By: E&P Staff
Inez Baskin, a prominent civil rights advocate, died June 28 at the age of 91, according to wire reports.
Baskin, who rose from the position of typist at the Montgomery (Ala.) Advertiser to become the paper?s ?Negro News? writer, is most famous for riding one seat in front of Dr. Martin Luther King Jr. during the Montgomery bus boycott in 1965. Her role in the boycott was a dual one, serving as both a supporter of the protest and as a journalist covering the historic event.
According to a profile of Baskin in the Advertiser, after her work as the Negro News writer for the paper developed, Baskin was contacted by Bob Johnson of Jet magazine, a black-owned national publication, to cover the boycott for the magazine as a stringer. Her work for Jet was broadcast nationwide through the American Negro Press (ANP), with which Jet was associated.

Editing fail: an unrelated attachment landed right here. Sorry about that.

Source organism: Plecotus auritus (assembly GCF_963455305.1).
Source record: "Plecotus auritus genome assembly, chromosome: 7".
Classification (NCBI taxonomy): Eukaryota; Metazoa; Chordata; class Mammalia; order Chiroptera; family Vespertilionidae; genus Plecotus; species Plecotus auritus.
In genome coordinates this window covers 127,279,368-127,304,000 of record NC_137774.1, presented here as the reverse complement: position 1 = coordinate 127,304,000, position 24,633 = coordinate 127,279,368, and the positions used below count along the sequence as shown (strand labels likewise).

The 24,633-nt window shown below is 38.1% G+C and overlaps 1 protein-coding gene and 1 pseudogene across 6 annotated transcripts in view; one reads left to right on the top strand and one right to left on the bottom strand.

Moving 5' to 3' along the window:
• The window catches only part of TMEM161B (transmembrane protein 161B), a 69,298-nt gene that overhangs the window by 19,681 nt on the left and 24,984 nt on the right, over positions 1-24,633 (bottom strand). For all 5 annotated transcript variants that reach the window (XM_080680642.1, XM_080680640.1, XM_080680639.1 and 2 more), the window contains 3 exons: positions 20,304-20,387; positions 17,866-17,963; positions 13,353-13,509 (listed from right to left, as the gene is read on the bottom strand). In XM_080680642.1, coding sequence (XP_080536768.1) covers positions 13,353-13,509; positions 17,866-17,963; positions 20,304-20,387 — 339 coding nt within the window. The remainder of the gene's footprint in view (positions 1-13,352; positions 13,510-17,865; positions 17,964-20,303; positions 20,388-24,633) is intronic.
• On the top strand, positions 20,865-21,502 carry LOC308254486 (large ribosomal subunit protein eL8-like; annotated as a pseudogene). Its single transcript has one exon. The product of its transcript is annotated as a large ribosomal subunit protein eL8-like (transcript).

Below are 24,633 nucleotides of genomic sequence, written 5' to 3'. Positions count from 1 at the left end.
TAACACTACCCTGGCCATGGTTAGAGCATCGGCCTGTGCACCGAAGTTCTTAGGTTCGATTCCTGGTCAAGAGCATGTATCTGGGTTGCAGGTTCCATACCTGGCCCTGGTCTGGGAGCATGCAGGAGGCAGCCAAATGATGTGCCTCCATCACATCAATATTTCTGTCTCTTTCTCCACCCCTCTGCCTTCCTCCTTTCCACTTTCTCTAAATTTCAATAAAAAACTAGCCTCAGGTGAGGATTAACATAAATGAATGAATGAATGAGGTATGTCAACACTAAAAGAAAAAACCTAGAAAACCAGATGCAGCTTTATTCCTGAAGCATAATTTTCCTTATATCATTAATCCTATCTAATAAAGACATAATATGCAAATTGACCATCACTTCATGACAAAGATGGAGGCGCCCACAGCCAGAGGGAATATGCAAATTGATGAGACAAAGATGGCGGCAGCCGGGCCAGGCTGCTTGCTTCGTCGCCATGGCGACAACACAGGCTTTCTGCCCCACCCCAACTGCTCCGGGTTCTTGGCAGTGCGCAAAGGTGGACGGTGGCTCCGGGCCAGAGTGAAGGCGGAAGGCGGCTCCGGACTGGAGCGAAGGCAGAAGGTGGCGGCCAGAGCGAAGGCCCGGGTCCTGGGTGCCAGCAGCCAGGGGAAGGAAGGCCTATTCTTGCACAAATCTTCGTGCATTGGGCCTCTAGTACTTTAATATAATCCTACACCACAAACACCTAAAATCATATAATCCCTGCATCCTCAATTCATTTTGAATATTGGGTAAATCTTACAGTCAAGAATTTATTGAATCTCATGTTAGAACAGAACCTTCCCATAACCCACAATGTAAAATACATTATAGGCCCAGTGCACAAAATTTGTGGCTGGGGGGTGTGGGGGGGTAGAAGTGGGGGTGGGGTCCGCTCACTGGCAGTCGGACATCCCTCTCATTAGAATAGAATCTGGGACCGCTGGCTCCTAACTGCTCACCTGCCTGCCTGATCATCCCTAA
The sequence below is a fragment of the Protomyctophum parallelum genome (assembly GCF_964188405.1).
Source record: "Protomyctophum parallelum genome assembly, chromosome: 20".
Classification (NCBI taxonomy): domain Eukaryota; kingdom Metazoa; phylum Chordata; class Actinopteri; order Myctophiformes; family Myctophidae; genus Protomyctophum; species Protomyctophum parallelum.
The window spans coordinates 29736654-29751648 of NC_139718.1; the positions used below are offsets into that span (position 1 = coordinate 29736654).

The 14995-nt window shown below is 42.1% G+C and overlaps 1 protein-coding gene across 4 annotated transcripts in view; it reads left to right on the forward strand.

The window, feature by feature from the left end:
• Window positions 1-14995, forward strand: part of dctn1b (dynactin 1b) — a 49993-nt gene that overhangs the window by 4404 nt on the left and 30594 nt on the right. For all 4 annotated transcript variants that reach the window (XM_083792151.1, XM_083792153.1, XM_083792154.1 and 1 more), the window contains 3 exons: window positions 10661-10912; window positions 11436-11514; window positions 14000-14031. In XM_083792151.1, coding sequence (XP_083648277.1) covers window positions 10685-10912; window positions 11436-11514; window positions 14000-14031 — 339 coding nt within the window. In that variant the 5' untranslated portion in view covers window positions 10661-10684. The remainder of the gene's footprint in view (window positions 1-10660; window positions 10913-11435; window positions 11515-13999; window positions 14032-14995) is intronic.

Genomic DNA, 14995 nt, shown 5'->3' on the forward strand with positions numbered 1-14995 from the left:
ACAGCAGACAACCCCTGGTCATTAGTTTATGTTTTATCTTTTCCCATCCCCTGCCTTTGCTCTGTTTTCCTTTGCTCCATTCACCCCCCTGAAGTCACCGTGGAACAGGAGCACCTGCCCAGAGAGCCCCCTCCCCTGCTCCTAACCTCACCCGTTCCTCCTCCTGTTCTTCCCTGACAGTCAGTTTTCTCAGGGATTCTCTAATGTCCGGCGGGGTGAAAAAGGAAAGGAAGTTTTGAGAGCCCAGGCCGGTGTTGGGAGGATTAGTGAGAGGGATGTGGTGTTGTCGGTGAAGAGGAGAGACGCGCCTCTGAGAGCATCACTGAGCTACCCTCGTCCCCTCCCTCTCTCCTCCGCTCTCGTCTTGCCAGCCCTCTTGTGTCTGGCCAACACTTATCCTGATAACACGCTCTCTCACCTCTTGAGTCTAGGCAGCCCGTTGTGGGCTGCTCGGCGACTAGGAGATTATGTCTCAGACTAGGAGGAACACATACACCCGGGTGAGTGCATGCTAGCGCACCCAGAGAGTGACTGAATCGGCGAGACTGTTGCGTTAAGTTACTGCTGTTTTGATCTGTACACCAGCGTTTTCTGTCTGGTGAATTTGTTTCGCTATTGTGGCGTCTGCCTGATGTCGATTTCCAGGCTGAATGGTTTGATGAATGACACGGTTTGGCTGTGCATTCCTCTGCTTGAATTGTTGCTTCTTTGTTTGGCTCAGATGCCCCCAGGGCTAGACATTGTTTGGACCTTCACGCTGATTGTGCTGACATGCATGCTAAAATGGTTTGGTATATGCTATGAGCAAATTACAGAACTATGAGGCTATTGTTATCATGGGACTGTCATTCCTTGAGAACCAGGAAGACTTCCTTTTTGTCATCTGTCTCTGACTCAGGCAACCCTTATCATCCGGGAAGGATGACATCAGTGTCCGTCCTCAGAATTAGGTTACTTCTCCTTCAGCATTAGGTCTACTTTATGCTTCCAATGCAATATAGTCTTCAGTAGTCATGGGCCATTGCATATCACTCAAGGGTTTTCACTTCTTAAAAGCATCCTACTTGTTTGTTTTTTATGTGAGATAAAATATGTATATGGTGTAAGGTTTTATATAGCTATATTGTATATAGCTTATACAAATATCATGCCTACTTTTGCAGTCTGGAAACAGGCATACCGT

Baskin shared with the Advertiser her eye-opening experiences as a black woman on the frontlines of the national fight for civil rights. She told of the night in which she and ANP photographer Arthur Freeman drove to the house of a local black family where the Ku Klux Klan had burned a cross on their lawn.
?After the incident,? wrote Teri Greene of the Advertiser, ?the Klan rode through town; [Baskin] remembers glancing into cars and seeing only white sheets.?
Baskin continued to be active in civil rights awareness throughout her life, traveling the country to speak to young people. She produced a quarterly newsletter titled ?The Monitor? until the end of her life.
At Edinboro University in Pennsylvania, a scholarship was established in her honor.